The report, which covers five states of Andhra Pradesh, Gujarat, Maharashtra, Orissa and Tamil Nadu, points to the absence of a participatory approach, which would require state regulatory commissions to conduct public hearings and consider public comments, while issuing tariff orders and fixing Renewable Purchase Obligations (RPO) or Renewable Portfolio Standards (RPS).
In Andhra Pradesh, the state electricity regulatory commission (SERC) received only nine comments or participation for its first Renewable Power Purchase Obligation (RPPO), whereas Maharashtra, Gujarat, Orissa and Tamil Nadu received one, nil, one and two comments respectively for their first RPPOs.
The report says civil society organisations play an important role as they can create pressure on regulators to implement clean energy programmes as well as act as watchdogs to ensure transparent and socially beneficial development of clean energy.
Some state-level regulatory commissions are encouraging renewable energy and energy efficiency, but others are still at the infancy stage. The report also describes some instances of opposition to clean energy, due to inappropriate tariff incentives and controversial project development practices.
According to Prayas, uncertainty over the potential of renewable energy generation may lead to misplaced targets. For instance, while the Maharashtra Energy Development Agency (MEDA) has arrived at a total renewable energy potential of 10,030MW, the union government (Ministry of New and Renewable Energy) estimates the same at 7,852MW.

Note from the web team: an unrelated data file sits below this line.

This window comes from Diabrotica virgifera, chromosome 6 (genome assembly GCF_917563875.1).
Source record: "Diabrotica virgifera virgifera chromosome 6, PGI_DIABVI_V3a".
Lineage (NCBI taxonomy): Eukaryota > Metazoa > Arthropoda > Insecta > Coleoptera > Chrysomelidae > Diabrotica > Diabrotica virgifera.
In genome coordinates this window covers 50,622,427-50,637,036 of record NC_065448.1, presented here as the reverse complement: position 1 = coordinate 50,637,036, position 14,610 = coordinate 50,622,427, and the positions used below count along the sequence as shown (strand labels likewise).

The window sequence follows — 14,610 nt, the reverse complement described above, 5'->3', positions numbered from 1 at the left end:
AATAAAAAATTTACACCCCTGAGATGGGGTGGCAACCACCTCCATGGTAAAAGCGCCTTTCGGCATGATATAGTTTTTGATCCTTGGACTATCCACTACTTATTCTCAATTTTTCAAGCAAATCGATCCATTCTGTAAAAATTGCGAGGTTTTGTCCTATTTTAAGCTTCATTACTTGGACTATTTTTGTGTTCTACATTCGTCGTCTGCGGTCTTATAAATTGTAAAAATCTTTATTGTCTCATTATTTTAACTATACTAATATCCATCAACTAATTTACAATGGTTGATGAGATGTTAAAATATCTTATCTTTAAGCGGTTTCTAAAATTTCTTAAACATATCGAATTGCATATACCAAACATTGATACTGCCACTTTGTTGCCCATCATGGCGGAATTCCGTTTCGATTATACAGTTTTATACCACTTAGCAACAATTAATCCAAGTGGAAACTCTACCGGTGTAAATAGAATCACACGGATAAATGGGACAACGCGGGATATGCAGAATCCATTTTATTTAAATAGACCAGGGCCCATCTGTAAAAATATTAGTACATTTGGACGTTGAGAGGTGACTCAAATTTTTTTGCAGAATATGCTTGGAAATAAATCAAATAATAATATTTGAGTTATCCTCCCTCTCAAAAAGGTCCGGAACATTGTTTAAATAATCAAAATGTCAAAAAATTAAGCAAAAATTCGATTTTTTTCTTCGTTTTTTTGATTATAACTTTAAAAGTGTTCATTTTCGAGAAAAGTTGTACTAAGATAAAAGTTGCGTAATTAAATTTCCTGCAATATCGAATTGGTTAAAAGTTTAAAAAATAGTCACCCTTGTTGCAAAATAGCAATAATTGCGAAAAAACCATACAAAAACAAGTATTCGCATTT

Apart from the Tamil Nadu State Electricity Regulatory Commission, other SERCs have failed to meet their RPO targets. Prayas explained that this was due to legal challenges against the authority of these bodies to levy penalties and ask about the availability of adequate renewable energy generation.
It explained that open access consumers also attempted to avoid renewable energy purchase obligations by challenging the SERCs' jurisdiction to mandate such purchases. Unfortunately, CSOs did not intervene in any of these proceedings before the SERCs or the High Courts to support and adhere to the RPO/ RPS regime.
Lack of transparency in renewable energy tariff is another major concern for the industry. The report said that the Andhra Pradesh Electricity Regulatory Commission did not undertake any public process before issuing its first and second renewable energy tariff orders in 2000 and 2001.
The Prayas report claims that commissions did not use uniform values of various parameters while arriving at the tariff. It said that most revisions of fuel cost for biomass and bagasse-based co-generation units by the state commissions were also based on unreliable data.
"These concerns about reasonability and justification of the renewable energy tariff premium, weak monitoring mechanisms and the local social and environmental impact of renewable energy projects, make CSOs circumspect about demanding more effective SERC action on clean energy," said Shantanu Dixit, one of the authors of the Prayas report. "These weaknesses in governance have resulted in a growing section of the people talking against renewable energy projects, rather than building a constituency of support."